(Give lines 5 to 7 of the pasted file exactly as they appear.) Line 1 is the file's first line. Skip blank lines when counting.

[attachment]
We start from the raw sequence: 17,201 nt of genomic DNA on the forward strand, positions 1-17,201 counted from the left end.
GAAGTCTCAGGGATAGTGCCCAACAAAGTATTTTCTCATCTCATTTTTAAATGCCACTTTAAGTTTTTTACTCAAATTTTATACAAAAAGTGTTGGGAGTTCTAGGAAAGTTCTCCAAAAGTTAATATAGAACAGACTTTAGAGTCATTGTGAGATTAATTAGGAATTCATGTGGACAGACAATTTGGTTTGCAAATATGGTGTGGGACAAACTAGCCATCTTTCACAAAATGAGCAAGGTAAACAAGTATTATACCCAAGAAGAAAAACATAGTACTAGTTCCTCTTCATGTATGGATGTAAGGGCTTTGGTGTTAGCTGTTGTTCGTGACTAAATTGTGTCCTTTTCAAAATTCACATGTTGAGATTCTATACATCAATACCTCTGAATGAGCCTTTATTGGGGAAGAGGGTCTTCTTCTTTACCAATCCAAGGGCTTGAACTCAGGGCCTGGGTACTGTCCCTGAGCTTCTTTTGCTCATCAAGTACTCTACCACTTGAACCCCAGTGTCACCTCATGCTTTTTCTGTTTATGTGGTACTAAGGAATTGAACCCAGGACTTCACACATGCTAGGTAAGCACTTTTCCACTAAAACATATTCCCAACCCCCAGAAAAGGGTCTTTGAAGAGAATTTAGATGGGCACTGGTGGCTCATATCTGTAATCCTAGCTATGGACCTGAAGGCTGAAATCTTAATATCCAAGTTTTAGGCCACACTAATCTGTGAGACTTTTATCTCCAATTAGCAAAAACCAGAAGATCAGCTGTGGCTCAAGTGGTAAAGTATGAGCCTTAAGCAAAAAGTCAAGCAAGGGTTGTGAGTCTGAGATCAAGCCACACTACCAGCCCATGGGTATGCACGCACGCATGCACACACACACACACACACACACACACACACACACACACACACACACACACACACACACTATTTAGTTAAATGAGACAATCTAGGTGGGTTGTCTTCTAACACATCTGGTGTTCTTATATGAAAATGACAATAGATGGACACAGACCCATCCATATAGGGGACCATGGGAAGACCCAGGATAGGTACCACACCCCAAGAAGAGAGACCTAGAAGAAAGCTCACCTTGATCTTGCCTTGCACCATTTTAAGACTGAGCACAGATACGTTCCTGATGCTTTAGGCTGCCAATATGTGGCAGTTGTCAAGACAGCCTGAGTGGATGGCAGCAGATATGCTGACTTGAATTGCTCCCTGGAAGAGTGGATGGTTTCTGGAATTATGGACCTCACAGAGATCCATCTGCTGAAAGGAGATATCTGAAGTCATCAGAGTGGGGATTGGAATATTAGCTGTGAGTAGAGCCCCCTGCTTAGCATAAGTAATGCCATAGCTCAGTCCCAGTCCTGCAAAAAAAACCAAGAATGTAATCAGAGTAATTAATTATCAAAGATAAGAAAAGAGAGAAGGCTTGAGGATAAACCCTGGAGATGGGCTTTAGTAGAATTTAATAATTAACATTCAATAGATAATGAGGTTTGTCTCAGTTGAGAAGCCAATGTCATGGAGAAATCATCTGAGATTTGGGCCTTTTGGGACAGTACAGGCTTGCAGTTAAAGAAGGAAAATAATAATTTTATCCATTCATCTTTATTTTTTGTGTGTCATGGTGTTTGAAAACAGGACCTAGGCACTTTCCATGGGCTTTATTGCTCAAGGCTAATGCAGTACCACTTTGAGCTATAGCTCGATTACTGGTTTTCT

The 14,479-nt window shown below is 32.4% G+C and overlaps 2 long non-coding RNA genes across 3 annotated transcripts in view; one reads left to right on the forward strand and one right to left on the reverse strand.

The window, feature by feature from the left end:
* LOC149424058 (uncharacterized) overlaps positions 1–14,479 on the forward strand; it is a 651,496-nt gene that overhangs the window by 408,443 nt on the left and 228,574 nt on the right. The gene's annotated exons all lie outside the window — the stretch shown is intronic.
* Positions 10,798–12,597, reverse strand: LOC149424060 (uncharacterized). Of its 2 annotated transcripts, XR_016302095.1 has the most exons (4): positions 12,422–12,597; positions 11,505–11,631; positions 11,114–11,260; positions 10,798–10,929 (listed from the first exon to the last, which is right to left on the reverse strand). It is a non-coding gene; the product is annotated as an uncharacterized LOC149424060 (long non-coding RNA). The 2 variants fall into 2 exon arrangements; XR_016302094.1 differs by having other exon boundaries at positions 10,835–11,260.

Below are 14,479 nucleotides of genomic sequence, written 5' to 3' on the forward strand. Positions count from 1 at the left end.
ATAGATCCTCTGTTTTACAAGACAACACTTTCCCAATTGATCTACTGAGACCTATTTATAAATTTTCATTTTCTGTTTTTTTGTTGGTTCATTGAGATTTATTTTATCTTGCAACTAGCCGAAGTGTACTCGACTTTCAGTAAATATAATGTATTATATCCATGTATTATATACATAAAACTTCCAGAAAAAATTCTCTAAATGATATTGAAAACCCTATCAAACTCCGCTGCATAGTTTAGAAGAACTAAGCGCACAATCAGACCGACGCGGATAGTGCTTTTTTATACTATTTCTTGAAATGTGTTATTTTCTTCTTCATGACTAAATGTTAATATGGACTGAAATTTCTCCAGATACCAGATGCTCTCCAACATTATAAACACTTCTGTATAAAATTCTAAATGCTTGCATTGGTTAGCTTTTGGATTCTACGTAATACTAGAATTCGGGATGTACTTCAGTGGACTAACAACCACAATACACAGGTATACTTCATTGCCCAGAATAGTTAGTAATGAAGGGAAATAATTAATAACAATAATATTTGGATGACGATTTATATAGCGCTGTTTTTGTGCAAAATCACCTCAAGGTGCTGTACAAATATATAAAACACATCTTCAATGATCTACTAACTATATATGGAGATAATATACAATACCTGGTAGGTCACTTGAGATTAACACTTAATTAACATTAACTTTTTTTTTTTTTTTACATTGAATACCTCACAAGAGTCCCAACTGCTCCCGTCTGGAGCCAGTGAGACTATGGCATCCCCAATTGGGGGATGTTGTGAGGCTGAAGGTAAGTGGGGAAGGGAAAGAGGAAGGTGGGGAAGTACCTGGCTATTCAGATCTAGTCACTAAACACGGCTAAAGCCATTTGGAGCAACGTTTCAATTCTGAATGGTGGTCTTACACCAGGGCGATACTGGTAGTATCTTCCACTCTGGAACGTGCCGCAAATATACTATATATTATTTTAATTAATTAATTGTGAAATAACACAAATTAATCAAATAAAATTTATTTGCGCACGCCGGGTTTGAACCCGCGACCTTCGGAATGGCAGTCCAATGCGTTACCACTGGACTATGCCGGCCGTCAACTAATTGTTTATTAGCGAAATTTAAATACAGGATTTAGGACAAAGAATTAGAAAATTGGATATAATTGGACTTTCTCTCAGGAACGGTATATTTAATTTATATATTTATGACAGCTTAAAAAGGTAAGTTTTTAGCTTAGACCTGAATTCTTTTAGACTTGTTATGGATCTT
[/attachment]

* LOC149424058 (uncharacterized) overlaps positions 1–14,479 on the forward strand; it is a 651,496-nt gene that overhangs the window by 408,443 nt on the left and 228,574 nt on the right. The gene's annotated exons all lie outside the window — the stretch shown is intronic.
* Positions 10,798–12,597, reverse strand: LOC149424060 (uncharacterized). Of its 2 annotated transcripts, XR_016302095.1 has the most exons (4): positions 12,422–12,597; positions 11,505–11,631; positions 11,114–11,260; positions 10,798–10,929 (listed from the first exon to the last, which is right to left on the reverse strand). It is a non-coding gene; the product is annotated as an uncharacterized LOC149424060 (long non-coding RNA). The 2 variants fall into 2 exon arrangements; XR_016302094.1 differs by having other exon boundaries at positions 10,835–11,260.

Below are 14,479 nucleotides of genomic sequence, written 5' to 3' on the forward strand. Positions count from 1 at the left end.